WOW, whoever said that God stopped performing miracles after the 1969 NY Mets has never been to Minnesota, the state where the dead people vote. And In case you were wondering, I am not talking about the 60 year-old people who wear tie-dyed shirts and used to follow a rock groups around.
A Conservative government watchdog group named Minnesota Majority, had the voting records from the last election compared to people who died before November and found that voter records suggest that at least 2,800 people who voted in the election were very far out of town at the time, being fitted for white robes and wings.
The Minnesota Secretary of state this counters that this was all the fault of data-entry errors by county election officials and the dead people never voted. And this might be true. But with a Senate race still in the courts, this might be something they want to check before the Judges render a decision,
The Minnesota Majority has filed a lawsuit alleging that the Secretary of State and 25 county election officials have failed to reconcile registrations — matching votes cast with actual people registered and living at valid addresses — as required by law.
Do you think the 2nd Amendment will be destroyed by the Biden Administration?
Do the Dead Vote in Minnesota?
By Dan McGrath on 6/3/2009
Today, Minnesota Majority announced the discovery of individuals who were deceased prior to November 4, 2008, yet have voter history records on the secretary of state’s files that indicate they voted in the 2008 General Election.
Minnesota Majority employed a data enhancement service to flag potentially deceased individuals on Minnesota’s voter registration file. Over 2,800 individuals who voted in the 2008 general election were flagged as being “deceased” prior to the election. Minnesota Majority then selected a sample of a dozen records for additional investigation. A representative drove to addresses listed on voter registration records. Interviews conducted with residents or neighbors confirmed that at least 5 individuals from the sample were deceased, the latest having died in March 2007.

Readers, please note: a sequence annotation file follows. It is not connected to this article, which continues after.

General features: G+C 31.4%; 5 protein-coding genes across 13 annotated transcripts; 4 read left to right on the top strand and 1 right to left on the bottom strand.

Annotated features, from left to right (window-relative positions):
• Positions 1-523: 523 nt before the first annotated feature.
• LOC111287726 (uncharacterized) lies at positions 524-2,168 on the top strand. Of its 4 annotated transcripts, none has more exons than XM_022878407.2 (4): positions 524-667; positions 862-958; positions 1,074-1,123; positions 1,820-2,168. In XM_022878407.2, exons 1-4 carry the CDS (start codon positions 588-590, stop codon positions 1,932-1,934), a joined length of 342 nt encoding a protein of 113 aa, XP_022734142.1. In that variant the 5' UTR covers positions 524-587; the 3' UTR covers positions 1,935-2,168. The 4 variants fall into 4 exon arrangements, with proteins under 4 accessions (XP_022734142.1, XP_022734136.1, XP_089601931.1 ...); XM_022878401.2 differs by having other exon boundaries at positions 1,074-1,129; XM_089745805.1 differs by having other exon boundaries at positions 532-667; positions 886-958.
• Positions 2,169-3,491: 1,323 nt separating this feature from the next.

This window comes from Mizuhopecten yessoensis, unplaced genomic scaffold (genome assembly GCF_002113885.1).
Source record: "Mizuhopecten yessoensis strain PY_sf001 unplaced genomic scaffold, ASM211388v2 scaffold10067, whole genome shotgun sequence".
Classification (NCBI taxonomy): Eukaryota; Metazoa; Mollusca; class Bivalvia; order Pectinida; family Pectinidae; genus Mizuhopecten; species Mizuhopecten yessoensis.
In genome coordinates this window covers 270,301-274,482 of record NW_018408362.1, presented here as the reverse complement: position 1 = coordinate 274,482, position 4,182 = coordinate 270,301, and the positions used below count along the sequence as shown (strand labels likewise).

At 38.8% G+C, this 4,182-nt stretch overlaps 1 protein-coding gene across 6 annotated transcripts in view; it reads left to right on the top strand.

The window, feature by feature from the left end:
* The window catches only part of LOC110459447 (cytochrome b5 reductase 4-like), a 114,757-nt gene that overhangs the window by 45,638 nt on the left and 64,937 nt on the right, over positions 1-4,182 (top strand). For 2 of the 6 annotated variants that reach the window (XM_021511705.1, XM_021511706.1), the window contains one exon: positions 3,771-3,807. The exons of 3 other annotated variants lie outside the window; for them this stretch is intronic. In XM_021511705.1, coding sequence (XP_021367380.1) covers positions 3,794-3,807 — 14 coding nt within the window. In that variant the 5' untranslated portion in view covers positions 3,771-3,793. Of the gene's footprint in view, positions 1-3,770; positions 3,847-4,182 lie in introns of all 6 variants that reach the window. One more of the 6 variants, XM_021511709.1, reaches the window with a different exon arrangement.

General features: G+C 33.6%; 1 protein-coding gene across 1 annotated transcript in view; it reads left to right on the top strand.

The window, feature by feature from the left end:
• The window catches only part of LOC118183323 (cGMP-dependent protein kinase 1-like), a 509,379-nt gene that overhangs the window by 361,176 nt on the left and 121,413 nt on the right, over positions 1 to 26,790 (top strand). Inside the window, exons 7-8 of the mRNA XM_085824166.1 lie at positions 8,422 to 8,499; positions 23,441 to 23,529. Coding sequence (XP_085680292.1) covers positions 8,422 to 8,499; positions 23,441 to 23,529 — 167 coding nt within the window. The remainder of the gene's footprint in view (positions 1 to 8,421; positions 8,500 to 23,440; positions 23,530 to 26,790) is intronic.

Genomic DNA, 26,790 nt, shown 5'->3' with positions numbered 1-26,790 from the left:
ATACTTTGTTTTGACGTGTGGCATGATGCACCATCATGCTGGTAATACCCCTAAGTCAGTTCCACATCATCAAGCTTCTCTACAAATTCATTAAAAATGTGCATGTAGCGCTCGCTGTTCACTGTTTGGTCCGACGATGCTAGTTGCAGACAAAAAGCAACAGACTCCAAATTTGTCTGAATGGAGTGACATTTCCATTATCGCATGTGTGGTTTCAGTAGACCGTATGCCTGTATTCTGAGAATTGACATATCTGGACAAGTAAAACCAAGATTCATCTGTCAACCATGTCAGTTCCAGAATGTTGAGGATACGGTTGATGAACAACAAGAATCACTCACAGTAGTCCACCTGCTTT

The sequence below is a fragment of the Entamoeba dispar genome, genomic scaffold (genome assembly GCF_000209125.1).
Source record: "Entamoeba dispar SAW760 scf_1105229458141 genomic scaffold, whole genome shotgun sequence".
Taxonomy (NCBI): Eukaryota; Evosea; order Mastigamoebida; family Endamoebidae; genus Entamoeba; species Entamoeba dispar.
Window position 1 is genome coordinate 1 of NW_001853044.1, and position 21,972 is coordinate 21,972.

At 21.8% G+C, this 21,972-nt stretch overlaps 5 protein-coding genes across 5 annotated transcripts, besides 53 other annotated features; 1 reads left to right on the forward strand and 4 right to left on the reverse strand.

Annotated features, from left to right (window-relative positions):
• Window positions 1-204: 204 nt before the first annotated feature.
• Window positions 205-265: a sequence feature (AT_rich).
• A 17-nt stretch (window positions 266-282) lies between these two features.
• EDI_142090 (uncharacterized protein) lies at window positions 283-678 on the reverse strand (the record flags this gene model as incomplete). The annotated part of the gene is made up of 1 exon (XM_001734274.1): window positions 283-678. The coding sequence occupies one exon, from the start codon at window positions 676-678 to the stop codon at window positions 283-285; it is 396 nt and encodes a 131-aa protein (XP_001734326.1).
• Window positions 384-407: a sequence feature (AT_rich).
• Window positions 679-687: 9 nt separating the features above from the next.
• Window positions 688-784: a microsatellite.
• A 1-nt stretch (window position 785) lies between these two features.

Deputy Secretary of State Jim Gelbmann said that the records of the 5 dead voters were erroneously updated with a vote history by election workers and were not examples of fraud.
“The first problem with their explanation is that there should not even be deceased individuals on the voter rolls”, said Jeff Davis, president of Minnesota Majority.
Minnesota statute 201.13 says that the commissioner of health is to provide the secretary of state with a monthly report of residents who have died. The secretary of state is then responsible for working with county auditors to update voter registration records to flag the records of deceased individuals.
“The second problem with the secretary of state’s explanation is that it basically acknowledges the lack of controls in the way in which voter history updates are being captured and recorded,” said Davis. “If the proper controls had been in place, this situation would not have occurred.”
Minnesota Majority originally notified Secretary of State Mark Ritchie that there was evidence that a significant number of deceased people were present on the voter registration file in a letter dated October 16, 2008. “Even having been notified of this problem in advance of the election, the secretary appears to have failed to take corrective action,” said Davis. “Bottom line. Election officials have failed to obey the law, thus making our election system vulnerable to errors and abuse.”
As to the question of whether any fraud involving dead voters occurred in the past election, Minnesota Majority says this question must still be answered. “There are still 2800 records that need to be reviewed,” said Davis.
Minnesota Majority renewed its call for a formal investigation into Minnesota’s elections. An 18-month investigation conducted by a joint task force consisting of the Department of Justice, the Federal Bureau of Investigation and local law officials in Wisconsin revealed problems strikingly similar to what Minnesota Majority says it is finding in Minnesota’s election system.